How many times last season did the head coach sound like this?

Aside from the surface-level “everybody’s on the same page” talk that has dominated the last several months, it would seem Nebraska is starting to coalesce as an offense. When I think about the stuff Frost enjoys from a football standpoint, I’m thinking about creative game-planning sessions and fun practices. 

If his mood in post-practice media settings is more chipper, that leads me to believe he’s getting to actually have those playbook meetings where they talk about more than just basic install. Or he’s getting to dial up some exotic stuff in practice. And he’s enjoying what he sees. Or he’s just enjoying this group more.

"I like this team a lot better going into this year,” Frost said on Aug. 1. “Just seeing the look on these guys' faces when I walk past them in the hallway, just seeing the guys hanging out together, addressing each other, being in the building, there is a different feel this year. More of a winning feel. A feel I am used to. I can’t wait to go to work with these guys.”

That doesn’t mean he didn’t like last year’s team — he and the rest of the coaching staff were and still are very fond of the outgoing captains and a large percentage of that senior class — but more that this one isn’t as much of a drain. 

The increasingly-frustrated coach Frost was becoming as 0-2 became 0-3 and 0-4 last season isn’t the guy Frost wants to be. It wasn’t a guy he enjoyed being. He’s a player’s coach at heart, but he showed he isn’t shy about saying what needs to be said even if it’s hard to hear. That he’s out here saying things like “dadgummit” early in camp and talking about needing to rein players in rather than urge them to cut it loose is about as good an indication of where this team is at as we can get.

"I expected it to be better and it's better," Frost said Friday. “Every position looks better than it did a year ago. The speed of practice looks better than it did a year ago. I'm having a lot of fun coaching this team. Last year there were times it was hard coaching the team, but this year everybody shows up with a smile on their face. I don't see one person that I don't want to talk to and they're having fun.”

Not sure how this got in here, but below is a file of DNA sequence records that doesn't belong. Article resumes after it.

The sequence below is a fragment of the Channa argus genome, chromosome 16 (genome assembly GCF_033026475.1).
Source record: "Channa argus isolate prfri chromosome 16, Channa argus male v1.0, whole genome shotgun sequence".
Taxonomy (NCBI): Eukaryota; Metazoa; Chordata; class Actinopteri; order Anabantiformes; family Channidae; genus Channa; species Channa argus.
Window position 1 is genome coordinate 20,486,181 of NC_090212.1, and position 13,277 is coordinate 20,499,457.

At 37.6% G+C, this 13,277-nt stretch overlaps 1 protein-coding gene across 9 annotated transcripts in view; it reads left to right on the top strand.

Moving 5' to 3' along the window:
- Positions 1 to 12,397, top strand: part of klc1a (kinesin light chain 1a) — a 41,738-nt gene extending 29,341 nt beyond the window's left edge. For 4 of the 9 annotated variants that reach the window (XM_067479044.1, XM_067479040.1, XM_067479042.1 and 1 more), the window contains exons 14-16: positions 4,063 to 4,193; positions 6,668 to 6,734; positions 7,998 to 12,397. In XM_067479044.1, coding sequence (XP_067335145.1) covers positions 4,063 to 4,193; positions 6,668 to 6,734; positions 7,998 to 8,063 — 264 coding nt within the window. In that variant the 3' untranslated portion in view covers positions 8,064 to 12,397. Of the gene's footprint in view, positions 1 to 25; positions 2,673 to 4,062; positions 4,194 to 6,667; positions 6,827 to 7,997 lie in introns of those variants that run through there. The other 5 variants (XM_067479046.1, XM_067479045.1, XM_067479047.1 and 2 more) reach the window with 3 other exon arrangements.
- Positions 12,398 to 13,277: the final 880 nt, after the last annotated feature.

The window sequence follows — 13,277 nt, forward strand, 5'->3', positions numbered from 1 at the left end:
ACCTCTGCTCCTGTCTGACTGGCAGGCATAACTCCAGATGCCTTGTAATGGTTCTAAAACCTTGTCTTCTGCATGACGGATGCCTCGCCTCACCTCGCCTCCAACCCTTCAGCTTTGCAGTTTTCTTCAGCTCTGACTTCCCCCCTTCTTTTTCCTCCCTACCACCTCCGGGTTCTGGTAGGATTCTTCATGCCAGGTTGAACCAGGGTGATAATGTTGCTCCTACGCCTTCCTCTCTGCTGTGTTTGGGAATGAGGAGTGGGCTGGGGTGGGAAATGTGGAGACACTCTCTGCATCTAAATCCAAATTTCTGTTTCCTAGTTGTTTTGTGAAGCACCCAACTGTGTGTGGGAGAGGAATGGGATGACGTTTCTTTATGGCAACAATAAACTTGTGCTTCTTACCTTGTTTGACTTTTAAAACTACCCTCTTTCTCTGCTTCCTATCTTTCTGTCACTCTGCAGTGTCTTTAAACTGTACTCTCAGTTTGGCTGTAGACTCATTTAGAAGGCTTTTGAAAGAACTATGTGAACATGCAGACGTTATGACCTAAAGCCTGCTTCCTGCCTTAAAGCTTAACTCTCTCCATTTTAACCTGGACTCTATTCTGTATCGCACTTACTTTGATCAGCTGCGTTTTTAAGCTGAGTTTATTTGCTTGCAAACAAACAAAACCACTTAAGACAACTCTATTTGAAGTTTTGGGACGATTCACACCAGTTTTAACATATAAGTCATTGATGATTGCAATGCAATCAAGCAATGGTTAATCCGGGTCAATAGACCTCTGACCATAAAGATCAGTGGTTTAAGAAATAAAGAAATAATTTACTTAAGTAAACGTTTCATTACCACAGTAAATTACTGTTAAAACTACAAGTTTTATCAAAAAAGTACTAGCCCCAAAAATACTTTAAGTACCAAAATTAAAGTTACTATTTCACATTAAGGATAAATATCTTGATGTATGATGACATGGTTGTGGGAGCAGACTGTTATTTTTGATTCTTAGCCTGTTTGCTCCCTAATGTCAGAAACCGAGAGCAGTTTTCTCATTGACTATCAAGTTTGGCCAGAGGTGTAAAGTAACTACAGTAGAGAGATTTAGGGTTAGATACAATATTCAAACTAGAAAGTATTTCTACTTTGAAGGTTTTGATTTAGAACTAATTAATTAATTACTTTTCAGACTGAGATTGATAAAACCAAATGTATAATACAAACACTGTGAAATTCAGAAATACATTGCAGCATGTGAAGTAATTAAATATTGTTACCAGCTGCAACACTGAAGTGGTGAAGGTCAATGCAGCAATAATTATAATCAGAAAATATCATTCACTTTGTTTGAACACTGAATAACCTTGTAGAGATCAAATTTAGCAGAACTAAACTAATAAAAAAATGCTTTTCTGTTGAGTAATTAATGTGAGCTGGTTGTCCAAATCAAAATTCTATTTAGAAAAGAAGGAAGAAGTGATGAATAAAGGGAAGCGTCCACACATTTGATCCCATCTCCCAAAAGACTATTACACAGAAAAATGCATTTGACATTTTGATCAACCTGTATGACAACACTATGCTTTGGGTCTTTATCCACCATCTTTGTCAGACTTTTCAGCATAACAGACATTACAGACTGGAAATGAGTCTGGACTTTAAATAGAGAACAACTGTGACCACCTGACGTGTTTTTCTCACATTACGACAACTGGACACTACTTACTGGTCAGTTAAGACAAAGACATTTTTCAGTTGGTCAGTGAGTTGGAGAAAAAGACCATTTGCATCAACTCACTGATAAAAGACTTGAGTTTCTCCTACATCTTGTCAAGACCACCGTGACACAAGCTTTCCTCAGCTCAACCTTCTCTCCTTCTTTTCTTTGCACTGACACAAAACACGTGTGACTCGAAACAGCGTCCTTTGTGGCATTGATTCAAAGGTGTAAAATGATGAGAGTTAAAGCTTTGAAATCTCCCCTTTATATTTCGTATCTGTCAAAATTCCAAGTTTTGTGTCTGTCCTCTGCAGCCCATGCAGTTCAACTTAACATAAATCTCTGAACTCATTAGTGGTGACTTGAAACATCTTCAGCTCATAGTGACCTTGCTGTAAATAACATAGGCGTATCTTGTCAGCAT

An Attacking Approach

In case you missed it, the Huskers’ soccer team began its 2019 season Saturday night with a 4-0 win over Nebraska-Omaha in front of a pretty good crowd at Hibner Field. It was the first of two exhibition matches before the official season-opener against Kansas on Aug. 22 and the Mavericks were well outclassed on the pitch, so it’s hard to draw a ton of conclusions, but there is one change from last season that’s particularly intriguing.

That’s the move of senior Brenna Ochoa from the midfield to the wing. Ochoa played a large percentage of her minutes as a 10 last season. On Saturday night, she began the game as a forward. 

Her and fellow senior Meg Brandt served as the seven and 11 (wingers) and swapped sides fairly regularly. With striker Emma Marcus’ ability to drop into space and be more than just a target forward up top, it opened up lanes for Brandt and Ochoa to make runs inside. Both had the freedom to roam and Nebraska’s attack benefitted from it. 

At one point last season the Huskers sat atop the Big Ten standings and looked almost assured of an NCAA Tournament bid. But October rolled around and the offense grew cold. Nebraska posted a 1-4-2 record over its last seven games and scored just five goals. With the graduation of its leading goal-scorer Faith Carter, finding a new way to manufacture offense will be key. 

Adding Ochoa, arguably the Huskers’ most creative player with the ball at her feet, to the attack and giving her more freedom to push forward is an exciting potential solution to the problem.

“Brenna’s such an explosive player,” said senior defender Sinclaire Miramontez. “She’s one of our most dangerous attackers. She can do it all. 

“I think she’s going to be the player to watch in the Big Ten this year.”

Especially in this new role.

We Don’t Deserve Doc

We really don’t.

His is a Twitter account that has almost reached “Tweet notifications on” status. The Husker assistant is living his best life in Italy right now and we’re all just blessed enough to be able to enjoy the ride.